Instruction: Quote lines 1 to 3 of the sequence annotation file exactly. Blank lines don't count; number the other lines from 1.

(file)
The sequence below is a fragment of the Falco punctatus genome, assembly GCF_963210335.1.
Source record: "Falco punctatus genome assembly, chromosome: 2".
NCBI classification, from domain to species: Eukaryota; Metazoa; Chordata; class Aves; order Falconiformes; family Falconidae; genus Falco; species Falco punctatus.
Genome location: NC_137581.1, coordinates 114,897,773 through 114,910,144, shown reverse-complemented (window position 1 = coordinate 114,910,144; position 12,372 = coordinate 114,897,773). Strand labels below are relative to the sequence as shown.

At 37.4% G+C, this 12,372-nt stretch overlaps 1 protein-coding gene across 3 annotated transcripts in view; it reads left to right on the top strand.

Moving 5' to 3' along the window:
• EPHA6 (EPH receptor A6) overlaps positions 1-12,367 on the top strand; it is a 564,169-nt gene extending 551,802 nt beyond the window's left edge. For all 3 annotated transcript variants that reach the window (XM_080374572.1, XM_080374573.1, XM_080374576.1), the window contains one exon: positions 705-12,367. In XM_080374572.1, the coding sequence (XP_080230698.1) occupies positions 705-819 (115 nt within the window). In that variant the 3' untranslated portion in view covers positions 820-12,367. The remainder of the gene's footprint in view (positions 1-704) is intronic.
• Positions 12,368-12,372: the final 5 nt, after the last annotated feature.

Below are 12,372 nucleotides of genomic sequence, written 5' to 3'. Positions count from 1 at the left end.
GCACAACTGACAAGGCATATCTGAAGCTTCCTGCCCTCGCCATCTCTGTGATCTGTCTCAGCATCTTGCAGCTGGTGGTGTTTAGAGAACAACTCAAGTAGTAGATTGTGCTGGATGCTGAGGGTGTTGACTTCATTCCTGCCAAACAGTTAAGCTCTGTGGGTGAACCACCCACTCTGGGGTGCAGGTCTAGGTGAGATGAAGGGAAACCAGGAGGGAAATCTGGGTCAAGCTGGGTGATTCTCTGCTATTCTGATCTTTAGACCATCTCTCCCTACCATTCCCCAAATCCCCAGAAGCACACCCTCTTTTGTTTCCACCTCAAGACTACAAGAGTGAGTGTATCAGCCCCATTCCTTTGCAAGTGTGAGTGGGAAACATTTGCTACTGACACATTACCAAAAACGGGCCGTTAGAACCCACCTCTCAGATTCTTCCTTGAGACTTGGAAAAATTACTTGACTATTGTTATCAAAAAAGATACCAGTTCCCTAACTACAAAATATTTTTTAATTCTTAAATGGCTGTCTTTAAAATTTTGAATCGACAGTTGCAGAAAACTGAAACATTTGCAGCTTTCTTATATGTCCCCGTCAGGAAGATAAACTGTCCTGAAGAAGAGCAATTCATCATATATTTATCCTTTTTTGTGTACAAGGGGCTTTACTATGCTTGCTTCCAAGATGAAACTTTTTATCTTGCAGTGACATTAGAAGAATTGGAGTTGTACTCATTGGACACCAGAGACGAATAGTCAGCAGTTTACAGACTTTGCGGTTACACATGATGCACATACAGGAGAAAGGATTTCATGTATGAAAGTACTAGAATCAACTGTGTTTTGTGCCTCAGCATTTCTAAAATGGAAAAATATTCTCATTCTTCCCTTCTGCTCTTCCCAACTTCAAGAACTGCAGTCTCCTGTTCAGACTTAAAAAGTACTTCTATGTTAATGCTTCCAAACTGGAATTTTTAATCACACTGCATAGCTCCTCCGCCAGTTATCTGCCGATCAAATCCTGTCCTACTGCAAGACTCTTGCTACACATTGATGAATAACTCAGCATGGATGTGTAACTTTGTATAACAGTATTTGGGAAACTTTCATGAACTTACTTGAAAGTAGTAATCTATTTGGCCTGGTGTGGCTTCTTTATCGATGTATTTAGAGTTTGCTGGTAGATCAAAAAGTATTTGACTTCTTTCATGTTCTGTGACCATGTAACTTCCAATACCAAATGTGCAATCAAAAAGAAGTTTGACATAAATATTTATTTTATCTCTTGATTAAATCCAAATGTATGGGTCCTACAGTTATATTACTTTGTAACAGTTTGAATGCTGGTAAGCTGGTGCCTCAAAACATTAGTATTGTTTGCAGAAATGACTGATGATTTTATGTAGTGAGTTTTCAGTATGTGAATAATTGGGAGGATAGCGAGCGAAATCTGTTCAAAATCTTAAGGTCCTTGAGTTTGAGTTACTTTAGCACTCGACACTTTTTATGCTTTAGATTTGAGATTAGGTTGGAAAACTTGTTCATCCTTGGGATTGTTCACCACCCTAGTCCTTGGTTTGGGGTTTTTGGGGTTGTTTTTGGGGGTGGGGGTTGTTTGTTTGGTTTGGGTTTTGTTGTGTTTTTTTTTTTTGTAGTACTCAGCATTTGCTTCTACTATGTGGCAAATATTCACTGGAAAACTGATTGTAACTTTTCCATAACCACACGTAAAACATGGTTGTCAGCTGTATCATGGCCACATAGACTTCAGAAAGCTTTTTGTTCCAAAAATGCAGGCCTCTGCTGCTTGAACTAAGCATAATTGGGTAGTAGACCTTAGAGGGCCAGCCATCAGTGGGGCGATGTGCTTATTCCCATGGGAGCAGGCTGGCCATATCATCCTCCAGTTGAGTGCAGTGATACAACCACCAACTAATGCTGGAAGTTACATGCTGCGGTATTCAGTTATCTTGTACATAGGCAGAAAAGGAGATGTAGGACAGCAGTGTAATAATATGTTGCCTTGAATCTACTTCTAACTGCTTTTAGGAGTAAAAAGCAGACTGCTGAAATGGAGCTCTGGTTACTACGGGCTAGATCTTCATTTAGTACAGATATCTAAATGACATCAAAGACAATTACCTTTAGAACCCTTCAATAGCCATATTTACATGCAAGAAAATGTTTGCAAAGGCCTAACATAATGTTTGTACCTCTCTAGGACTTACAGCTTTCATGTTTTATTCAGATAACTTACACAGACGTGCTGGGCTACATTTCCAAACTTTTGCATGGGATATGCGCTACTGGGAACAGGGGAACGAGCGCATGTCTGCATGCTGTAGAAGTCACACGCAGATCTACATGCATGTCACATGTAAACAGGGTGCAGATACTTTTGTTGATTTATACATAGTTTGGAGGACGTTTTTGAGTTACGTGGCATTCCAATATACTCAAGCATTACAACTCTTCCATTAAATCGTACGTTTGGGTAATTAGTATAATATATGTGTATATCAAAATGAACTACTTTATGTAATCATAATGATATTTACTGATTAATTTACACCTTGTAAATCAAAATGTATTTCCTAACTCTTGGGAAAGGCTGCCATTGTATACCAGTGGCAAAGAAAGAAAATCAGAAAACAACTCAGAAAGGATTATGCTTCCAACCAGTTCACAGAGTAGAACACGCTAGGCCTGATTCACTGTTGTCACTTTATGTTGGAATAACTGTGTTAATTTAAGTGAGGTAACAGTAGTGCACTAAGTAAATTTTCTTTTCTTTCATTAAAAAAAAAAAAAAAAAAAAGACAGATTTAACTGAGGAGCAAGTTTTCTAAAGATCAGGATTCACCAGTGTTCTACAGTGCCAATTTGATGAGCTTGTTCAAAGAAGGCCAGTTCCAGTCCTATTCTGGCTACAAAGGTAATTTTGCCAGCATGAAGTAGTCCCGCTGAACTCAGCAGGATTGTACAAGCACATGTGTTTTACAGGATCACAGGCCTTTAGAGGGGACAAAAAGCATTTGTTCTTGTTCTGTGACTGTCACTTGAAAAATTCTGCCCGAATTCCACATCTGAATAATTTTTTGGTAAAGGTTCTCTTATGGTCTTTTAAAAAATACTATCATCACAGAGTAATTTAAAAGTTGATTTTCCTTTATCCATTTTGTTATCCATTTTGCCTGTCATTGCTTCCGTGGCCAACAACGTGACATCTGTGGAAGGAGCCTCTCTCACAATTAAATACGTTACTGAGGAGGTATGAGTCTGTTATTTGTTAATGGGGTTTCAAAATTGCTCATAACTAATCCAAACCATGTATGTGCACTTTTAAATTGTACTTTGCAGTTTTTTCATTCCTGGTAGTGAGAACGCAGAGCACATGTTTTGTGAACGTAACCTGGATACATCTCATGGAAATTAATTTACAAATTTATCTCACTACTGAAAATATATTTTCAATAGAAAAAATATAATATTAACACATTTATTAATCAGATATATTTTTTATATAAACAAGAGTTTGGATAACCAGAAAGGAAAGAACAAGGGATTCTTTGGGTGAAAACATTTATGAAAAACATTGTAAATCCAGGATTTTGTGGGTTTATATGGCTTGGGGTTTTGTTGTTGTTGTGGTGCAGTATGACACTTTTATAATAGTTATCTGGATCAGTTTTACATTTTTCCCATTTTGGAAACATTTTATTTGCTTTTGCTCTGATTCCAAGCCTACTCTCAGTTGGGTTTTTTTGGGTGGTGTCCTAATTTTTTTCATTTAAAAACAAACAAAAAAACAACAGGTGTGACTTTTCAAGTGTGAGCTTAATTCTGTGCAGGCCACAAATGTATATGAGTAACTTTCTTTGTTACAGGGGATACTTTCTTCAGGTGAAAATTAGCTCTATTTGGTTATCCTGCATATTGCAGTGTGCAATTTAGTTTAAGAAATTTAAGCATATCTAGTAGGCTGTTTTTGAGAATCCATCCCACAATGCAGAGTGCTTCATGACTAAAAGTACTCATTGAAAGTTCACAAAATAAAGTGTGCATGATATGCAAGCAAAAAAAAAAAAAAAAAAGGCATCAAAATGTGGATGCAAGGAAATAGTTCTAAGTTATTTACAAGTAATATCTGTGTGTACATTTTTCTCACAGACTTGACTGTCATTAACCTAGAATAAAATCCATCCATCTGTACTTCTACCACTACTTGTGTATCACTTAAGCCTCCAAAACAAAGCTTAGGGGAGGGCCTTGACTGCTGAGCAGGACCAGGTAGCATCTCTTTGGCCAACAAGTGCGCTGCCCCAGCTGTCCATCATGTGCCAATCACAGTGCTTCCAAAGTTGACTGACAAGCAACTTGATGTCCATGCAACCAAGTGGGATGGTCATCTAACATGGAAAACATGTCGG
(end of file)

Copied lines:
The sequence below is a fragment of the Falco punctatus genome, assembly GCF_963210335.1.
Source record: "Falco punctatus genome assembly, chromosome: 2".
NCBI classification, from domain to species: Eukaryota; Metazoa; Chordata; class Aves; order Falconiformes; family Falconidae; genus Falco; species Falco punctatus.